Reflections from ESTHER: THE PROVIDENCE OF GOD THROUGH A PAGAN RULER

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            The book of Esther is another marvelous account of the annals in the mosaic of Israel.  The book reads like history, not fantasy where Jewish enemies as in the past sought to destroy them, but God in his providence rescued them through a non-Jewish king named Ahasuerus.

This is a colorful account of a young beauty named Esther who was taken into Mordecai’s home after she became an orphan.  She was left with no kin to care for her, nevertheless God’s sovereign hand was moving behind the scenes.  Today we don’t talk much about God’s providence in the Church and for that matter in the world at large.  We prefer to use words like “chance” or “fate” or “karma” to describe uncanny situations that seem to be going one way, but turn instantly on a dime.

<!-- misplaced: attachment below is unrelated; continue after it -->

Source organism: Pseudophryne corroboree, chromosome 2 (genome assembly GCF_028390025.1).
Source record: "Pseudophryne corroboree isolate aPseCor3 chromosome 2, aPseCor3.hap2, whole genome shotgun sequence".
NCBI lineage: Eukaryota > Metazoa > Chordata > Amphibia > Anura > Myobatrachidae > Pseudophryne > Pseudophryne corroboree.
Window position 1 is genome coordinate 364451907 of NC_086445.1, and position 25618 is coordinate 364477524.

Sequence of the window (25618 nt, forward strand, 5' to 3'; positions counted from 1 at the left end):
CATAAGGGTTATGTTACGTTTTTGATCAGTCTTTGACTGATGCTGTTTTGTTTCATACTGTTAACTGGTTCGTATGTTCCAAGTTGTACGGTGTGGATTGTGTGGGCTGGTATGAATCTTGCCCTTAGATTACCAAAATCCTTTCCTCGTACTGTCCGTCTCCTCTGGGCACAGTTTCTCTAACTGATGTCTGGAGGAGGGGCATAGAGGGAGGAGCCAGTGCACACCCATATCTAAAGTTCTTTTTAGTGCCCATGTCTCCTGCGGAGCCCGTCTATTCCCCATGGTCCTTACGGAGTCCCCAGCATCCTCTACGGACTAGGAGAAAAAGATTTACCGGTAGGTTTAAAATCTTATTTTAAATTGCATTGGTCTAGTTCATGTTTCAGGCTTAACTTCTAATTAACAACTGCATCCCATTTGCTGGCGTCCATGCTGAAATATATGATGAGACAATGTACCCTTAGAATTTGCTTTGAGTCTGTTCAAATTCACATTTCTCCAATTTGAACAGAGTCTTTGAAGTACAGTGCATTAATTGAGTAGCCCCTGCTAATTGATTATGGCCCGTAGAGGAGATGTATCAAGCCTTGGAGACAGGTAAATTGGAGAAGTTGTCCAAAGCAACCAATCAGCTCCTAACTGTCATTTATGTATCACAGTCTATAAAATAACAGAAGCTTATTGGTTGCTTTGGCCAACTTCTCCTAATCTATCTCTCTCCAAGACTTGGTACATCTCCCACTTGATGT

God’s providence among other things concerns the attributes of His power, knowledge, wisdom and goodness that for reasons unknown to creatures He performs for His names sake.  That means that at the center of all divine activity is the renown of the NAME, for unlike the creation which is finite and needy, the God of scripture is infinite and self-existent.  Thus, to attach supreme value to anything other than the ultimate is ultimately irrational and absurd, it is sinful and God is perfectly holy, without any sin.  That is why God does everything for the renown of the NAME.

I’ve read this account several times and peculiar to this book is the mentioning of the Jews but never of God’s name.  It’s as if Israel’s redeemer is preaching to the nations through them with a specific message that needs to be heeded but so often neglected.  The truth is that Israel’s history is the story of God’s dealings in space and time with a particular people to preach a specific message.